Church Street is a tune we've picked up along the way somewhere... one of the many pieces of sheet music that has been shared with us, possibly at a UU jam!

Tuesday, September 26, 2006

Honest Woman of Many Trades

There are many instruments in which I have interest... obviously the fiddle is my main focus these days. There are times though, when it is useful to speak fluently with other instruments. I can pretty easily provide enough guitar backup, and can pick along with the mandolin at a moderate pace. Tonight at our jam I got to play the mandolin, the fiddle, the bodhran... and a bit of banjo with the help and instruction of my friend Terry. I feel challenged and empowered to learn more strumming chords with the banjo and work into some picking, flailing, and maybe even some claw hammer if that style appeals to me. The fun thing about music is finding the group of people that you can let yourself try new things. Our Tuesday night jam this week offered just that sort of environment... safe and encouraging. We had a great time calling out tunes and playing.
We had a guitar, two fiddles, a banjo, an egg... and an assortment of other instruments that I got to play as the mood caught me. There can't be much more fun than that... other than the jokes, laughs, and camraderie that overtook us between tunes!
Honest Woman of Many Trades can be found in the Lighthouse Collection as well as Jerry Holland's Collection of Fiddle Tunes. I like to think that I'm an honest woman (I also like to think that those who disagree with me just don't know me well enough) of many trades (do you know that I've dipped leather, ran spinning machines, cared for the elderly, mowed cemeteries, sold groceries, dipped ice cream, and washed hair)... Ah, life offers so many opportunities when the mind is open to possibilities!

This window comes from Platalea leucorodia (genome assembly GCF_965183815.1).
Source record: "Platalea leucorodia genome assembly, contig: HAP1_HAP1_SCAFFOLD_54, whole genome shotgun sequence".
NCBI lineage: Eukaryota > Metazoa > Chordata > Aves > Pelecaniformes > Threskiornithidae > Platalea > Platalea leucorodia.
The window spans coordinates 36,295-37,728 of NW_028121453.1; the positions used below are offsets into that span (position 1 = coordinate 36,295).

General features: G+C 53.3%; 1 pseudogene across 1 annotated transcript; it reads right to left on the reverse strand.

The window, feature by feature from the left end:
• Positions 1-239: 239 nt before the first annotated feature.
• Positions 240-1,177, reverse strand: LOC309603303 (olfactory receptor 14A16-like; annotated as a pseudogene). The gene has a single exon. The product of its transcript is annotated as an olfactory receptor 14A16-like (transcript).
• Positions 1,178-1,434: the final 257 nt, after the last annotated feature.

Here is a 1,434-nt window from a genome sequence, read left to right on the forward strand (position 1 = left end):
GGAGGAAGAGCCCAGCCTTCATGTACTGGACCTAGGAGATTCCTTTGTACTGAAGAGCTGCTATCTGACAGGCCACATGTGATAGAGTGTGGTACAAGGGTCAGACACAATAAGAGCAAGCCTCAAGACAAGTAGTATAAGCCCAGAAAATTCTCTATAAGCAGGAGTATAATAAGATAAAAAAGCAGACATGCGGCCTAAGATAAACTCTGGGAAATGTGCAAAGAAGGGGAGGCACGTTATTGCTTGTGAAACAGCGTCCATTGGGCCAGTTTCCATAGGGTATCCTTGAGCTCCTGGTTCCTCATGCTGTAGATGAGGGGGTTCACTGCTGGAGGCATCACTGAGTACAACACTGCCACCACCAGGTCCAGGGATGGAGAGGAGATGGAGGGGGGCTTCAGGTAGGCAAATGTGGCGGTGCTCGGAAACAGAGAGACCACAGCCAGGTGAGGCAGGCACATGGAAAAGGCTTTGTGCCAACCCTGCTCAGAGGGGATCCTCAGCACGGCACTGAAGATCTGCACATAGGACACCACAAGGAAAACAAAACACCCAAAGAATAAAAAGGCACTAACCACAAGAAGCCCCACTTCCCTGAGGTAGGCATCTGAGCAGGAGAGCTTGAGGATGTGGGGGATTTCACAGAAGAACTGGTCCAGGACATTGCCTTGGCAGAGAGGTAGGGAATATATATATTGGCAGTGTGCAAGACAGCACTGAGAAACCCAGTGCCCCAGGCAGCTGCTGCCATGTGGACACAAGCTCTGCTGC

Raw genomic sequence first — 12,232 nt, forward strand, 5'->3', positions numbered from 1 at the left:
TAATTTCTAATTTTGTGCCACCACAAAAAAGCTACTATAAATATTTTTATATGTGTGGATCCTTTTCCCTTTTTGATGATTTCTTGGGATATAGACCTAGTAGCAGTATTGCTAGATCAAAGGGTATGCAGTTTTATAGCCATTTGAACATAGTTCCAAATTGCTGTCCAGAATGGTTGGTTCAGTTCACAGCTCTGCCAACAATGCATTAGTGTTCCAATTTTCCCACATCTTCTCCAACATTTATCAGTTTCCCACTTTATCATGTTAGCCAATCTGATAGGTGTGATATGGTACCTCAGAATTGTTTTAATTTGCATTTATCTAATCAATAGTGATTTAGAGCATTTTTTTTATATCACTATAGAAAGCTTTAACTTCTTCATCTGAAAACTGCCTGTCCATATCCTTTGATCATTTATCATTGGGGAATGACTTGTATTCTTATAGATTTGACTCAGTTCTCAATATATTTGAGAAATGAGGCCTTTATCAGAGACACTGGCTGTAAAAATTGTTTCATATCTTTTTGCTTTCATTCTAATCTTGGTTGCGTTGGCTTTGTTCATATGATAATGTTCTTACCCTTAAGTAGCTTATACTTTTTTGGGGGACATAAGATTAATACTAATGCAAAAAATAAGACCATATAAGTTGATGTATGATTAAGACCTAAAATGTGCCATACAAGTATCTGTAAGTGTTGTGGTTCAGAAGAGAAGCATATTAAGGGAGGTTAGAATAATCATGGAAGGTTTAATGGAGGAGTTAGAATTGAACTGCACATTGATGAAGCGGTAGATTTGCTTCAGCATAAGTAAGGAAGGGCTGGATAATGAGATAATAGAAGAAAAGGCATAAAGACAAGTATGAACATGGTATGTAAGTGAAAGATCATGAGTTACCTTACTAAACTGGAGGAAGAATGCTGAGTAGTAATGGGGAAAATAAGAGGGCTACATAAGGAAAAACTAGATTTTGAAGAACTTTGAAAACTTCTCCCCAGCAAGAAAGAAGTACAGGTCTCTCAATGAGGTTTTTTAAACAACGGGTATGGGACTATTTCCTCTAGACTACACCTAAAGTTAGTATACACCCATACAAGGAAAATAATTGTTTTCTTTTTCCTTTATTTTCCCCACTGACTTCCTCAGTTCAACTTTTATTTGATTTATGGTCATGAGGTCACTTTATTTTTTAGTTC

Sunday, September 24, 2006

Queen of the Fair

The Common Ground Fair was held this weekend in Unity Maine... a celebration of rural living in Maine. Richard and SK attended yesterday, and today I went with SK, Toby and Bryan. Saturday brought rain all day... today we experienced a few light showers and some sunshine before the heavier rains set in. The exhibits, food, and demonstrations were all great.
We went to the new tradition of Fiddler's Showcase in the morning... a kinder and less stressful presentation of music than the older tradition of Fiddle Contest. The Showcase is presented in a style similar to that of Maine Fiddle Camp, and I'm sure other venues... those who wish to participate sign up and get to play their favorite tunes and medleys. There were a few other opportunities to listen to music... a Spotlight Stage featured different musicians throughout the day and there was at least one jam session going on that evolved into an impromptu contra and square dance. It was nice to get out and see the different colors, crafts, textures, and people who love farming and being close to the land in one way or another. Very inspirational. There are so many crafts and activities that I have tried over the years, some that I have loved, others that I'm glad I tried (and moved on from!).
These days I love fiddling. I'm also constantly drawn to colors and patterns that remind me how much I love piecing quilts together, so I'm hoping to create time to do that soon. Today's outing certainly gives me motivation to do just that!

Saturday, September 23, 2006

College Hornpipe

Saturday night found us at the Norlands, playing a barn dance for a "live-in" experience. The Norlands is a living history center located in Livermore Maine, not far from where we live. This is the second barn dance we've been invited to play and we anticipate another invitation in the near future! The Norlands depicts rural farm life in the 18th and 19th century as it chronicles the lives of the Washburn family. The group we played for were in a college credit course through University of Maine Farmington, and they were thoroughly enjoying learning the basics of contras, circles and squares.

Stir the Soup